Friday 6 December 2019

Removing rates
a great initiative

Re. your report by Damian Lawlor on the bill introduced by Fianna Fáil to remove rates from club sports facilities, Mayfield GAA club are asking all public representatives to support this bill. We don't see it as a party political issue.

For a number of years we, together with many clubs all over the country, have been calling for the removal of rates from sporting facilities such as sports halls, dressing rooms etc.

These facilities have been put there by clubs for the benefit of all, especially young people. It is a very unfair burden to ask clubs to raise money to pay rates on these facilities. Clubs, who provide these facilities, often taking out loans to do so, should not be asked to raise money to pay rates.

In many areas sports clubs are the sole providers of sports facilities for young people, removing this burden from local authorities.

The Fianna Fáil bill proposes that only the part of a club's premises for which a certificate of registration has been granted by the courts to sell alcohol should be liable to rates and this we fully endorse.

As part of its application for a certificate of registration, a club has to submit plans of the building or part of a building where alcohol is to be supplied. These provisions are contained in the Intoxicating Liquor Act 1960, Section 15. The certificate of registration does not apply to any other building or a part of a building owned by a club, usually sports facilities.

This requirement which is already provided for in the 1960 Act clarifies the premises that are to be certified and therefore liable for rates. We think this is the solution to the technical difficulties that were mentioned when the bill was being discussed in the Dáil. Inserting a clear definition of what is meant by the 'premises' of a club registered under the 1904 Registration of Clubs Act would provide clarity for everyone.

The change to the 2001 Valuation Act proposed in this bill is exactly what clubs have being lobbying for. Fundraising takes up a huge amount of energy and time in every club and having to pay rates out of scarce resources must stop if clubs are to continue with their core purpose-the provision of sports facilities, coaching and organising games .

We hope TDs and Senators of all parties and independents will give their full support to this bill. We would also urge your paper to support this initiative.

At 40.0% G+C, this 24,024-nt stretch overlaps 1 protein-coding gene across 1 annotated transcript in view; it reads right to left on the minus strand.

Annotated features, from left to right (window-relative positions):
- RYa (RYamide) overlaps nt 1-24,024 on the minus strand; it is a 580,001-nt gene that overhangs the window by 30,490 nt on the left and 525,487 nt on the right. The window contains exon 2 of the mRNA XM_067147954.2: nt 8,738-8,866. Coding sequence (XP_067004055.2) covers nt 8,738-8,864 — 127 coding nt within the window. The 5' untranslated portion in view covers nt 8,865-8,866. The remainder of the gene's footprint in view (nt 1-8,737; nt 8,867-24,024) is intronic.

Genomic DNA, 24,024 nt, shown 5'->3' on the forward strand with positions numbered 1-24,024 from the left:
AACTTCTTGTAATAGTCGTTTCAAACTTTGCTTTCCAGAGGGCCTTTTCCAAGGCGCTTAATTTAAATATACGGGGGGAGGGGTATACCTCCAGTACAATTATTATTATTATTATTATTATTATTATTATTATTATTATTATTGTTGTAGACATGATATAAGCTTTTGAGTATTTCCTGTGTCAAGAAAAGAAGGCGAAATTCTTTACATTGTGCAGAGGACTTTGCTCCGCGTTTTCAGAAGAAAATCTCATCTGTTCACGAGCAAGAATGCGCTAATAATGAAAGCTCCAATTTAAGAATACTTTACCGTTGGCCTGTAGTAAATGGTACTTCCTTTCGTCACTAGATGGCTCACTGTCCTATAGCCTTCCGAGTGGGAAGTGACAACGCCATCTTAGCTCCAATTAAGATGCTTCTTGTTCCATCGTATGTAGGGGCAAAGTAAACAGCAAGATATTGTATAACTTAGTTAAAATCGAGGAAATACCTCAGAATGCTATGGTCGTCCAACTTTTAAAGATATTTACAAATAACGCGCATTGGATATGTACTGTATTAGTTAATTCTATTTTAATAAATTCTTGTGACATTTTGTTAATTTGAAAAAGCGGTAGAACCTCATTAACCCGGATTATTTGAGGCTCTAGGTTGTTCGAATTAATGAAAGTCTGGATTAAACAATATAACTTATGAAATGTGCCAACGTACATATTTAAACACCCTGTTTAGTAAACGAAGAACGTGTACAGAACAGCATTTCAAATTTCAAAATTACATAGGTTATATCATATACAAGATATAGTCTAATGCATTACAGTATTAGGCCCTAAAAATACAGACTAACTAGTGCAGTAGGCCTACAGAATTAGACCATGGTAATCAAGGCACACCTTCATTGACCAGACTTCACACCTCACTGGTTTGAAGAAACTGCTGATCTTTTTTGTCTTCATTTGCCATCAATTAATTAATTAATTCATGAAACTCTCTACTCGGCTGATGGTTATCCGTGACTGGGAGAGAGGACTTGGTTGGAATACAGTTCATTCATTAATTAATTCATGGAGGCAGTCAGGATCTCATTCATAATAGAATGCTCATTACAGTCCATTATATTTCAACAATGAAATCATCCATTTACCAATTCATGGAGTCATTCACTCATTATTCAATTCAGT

John Brennan

Chairman, Mayfield GAA Club

Kelly should be given a rest

Having followed hurling for over 50 years, I must congratulate the Clare hurlers on their great character last week. Without the full complement for most of the game they showed tremendous character and spirit.

On a different note I always thought Johnny Ryan a fair and competent referee but I was most disappointed on Sunday when he 'chickened out' after being dictated to by linesman Kelly.

Everyone will have noticed that any time Kelly is linesman he spends most of his time on the field and when refereeing never has any camaraderie with the players.

It is about time the self-elected referees' association took cognisance of this official and give him a rest for the remainder of the season.

Jack Cosgrave

Get rid of yellow cards in hurling

To stop what someone described as Mickey Mouse refereeing, I would suggest a few steps.

1. End the yellow card system. Let us not slavishly follow soccer. In hurling, the real penalty is the score which a free can bring, a score that is possible from 80 or 90 yards. You do not have that in soccer. The cards cause unnecessary stops also. It interferes with the common-sense judgement of a referee and is only playing to the gallery.

2. We need two referees in hurling. The speed of the game demands it, apart from the fact that now the ball can travel 100 yards or more. No ref can keep up with play. Vital frees are missed, like Harnedy's 11 steps last Sunday week which turned the game in Cork's favour. We owe it to players at inter-county level who put such work in to give them reasonably proper decision-making.

3. A sending-off offence should involve an aggressive stroke which is dangerous, intentional and could cause serious injury, not what commentators describe as a handbag confrontation.

A referee should also be entitled to request a team manager to replace a player guilty of repeated unnecessary aggression, black card if you like.

Seamus ó Niadh

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